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Thread: Getting Work

  1. #1

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    Getting Work

    I'm just interested in what everyone does in regards to being paid for the photography they do. There obviously has to be more to it that soloing at craft show booths, microstock, trying to wedge into small art galleries to get into some fancy artist circles, and so forth. Magazines or newspapers for example, both have large areas where photography is used whether its for some music magazine, to the latest issue of guns and ammo, but how would one get a start to get there, or anywhere else for that matter? I just seem to keep running into dead ends.

  2. #2
    Ian Grant's Avatar
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    Breaking into Professional photography is not easy, most photographers either go to College/University or begin as assistants. Some Degree course (in the UK) allow students some work experience working alongside a professional photographer, this is how one of my friends began, many of his advertising clients are Global companies.

    Freelance work is another way to start but first you need to build up your portfolio, there's a great deal of competition because there are far more students coming out of Photographic education than there are jobs and the percentage that will actually find work in Photography is very low less than 3%.

    Ian
    Last edited by Ian Grant; 03-18-2010 at 02:51 AM. Click to view previous post history.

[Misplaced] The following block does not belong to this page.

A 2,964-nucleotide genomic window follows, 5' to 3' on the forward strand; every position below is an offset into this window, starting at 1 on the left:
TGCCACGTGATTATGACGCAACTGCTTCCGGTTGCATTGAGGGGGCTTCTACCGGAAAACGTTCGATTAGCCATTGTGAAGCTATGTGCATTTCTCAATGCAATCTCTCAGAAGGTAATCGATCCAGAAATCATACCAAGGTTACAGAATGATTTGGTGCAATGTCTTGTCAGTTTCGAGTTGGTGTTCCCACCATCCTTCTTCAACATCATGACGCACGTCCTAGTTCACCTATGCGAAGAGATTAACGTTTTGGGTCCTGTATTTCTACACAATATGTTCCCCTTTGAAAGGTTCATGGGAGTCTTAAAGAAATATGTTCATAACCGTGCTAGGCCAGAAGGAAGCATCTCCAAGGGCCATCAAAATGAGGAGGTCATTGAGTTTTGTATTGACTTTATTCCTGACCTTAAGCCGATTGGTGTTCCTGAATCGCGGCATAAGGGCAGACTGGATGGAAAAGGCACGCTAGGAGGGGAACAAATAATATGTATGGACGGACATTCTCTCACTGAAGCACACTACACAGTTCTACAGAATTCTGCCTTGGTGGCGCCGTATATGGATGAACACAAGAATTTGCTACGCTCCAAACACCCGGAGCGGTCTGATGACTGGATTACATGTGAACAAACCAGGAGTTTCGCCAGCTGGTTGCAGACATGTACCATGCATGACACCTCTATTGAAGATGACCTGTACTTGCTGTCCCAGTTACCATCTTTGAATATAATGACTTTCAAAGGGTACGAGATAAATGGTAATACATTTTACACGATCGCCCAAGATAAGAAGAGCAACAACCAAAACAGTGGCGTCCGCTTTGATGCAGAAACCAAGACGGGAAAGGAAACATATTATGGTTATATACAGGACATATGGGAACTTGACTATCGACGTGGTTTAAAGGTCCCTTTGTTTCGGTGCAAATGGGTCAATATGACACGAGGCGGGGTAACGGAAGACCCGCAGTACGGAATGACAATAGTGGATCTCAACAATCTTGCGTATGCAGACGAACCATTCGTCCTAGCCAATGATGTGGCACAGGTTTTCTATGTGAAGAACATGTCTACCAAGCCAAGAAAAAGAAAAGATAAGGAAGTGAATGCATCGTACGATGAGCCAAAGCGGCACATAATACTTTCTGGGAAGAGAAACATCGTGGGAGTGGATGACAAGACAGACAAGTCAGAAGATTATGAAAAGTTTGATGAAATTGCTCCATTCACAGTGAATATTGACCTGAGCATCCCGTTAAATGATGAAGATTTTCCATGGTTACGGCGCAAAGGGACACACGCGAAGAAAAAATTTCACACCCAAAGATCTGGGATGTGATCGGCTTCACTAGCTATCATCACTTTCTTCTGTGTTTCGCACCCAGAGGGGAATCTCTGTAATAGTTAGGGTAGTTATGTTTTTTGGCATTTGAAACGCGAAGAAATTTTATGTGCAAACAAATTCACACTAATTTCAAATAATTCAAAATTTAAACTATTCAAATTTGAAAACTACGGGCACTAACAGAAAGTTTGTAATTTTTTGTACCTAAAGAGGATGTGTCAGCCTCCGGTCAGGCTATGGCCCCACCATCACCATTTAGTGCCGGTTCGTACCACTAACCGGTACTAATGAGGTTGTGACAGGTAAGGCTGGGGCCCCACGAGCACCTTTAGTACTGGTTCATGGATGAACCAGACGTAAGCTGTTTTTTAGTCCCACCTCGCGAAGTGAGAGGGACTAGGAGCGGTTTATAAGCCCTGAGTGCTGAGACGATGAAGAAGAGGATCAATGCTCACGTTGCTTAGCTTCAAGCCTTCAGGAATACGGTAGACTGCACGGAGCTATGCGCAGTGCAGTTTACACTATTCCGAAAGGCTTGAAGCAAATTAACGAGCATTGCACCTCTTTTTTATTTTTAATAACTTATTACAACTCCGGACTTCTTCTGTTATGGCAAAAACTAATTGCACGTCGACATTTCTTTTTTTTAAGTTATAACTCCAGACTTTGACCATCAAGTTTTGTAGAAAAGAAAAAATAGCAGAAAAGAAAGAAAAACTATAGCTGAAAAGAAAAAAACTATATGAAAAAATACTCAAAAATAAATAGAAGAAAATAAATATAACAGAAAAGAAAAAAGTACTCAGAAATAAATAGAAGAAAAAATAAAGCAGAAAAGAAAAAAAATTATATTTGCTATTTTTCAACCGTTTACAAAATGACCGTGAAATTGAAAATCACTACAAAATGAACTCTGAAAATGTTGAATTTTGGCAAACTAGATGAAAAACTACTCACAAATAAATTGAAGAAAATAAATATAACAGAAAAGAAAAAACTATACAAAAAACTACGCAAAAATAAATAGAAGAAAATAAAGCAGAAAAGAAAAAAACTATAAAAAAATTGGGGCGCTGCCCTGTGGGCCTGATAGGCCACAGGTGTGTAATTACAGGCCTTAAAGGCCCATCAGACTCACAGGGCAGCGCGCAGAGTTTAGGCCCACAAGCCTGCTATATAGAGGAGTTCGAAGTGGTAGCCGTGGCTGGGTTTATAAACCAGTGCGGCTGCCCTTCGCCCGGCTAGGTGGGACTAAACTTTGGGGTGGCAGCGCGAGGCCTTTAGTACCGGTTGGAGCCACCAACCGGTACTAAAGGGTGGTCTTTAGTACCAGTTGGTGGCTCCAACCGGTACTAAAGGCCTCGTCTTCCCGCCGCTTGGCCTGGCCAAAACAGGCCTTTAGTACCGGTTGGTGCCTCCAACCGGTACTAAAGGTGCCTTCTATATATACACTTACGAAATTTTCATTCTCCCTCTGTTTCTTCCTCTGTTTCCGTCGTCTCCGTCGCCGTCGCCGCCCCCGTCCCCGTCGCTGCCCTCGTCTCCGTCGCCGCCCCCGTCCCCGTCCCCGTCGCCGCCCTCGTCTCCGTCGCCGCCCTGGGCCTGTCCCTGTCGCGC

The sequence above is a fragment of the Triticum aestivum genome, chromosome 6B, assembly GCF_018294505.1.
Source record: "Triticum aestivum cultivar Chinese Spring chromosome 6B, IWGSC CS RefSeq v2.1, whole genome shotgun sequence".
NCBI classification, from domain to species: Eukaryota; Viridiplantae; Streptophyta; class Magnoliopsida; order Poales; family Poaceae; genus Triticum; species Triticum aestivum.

3. #3
    paulie's Avatar
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    do it yourself, get the gear and see if you have what it takes.

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    Getting magazine work.

    Magazines or newspapers for example, both have large areas where photography is used whether its for some music magazine, to the latest issue of guns and ammo, but how would one get a start to get there,

    If you think you might want to get into stock photography and selling the use of your work to magazines, go to www.photosource.com and go through their Stockphotography 101. That will help, or buy Rohn Engh's book, Sell and Resell Your Photos. Photosource is his website so you can find out about it there. Rohn also has other materials and books such as sell.com a book about selling stock in this digital age. Hope that helps. Ric.

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    fdi
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    There are two things digital did to to photography.
    1. Drastically reduced the demand for film to the point where it is hardly economical to produce it.
    2. Drastically increased the supply of images to the point where it is hardly economical to be a photographer

    Your question is very open ended. How much money do you want to make? What kind of photography do you want to do? For example you mentioned galleries and you mentioned magazines. They require different types of images one fine-art (a beautiful sunset), the other, editorial (simple shots such as a couple walking on a path). There is overlap and some pics from the same shot can be used in multiple places but you will need to understand the needs of those places before the shoot so you know what to shoot.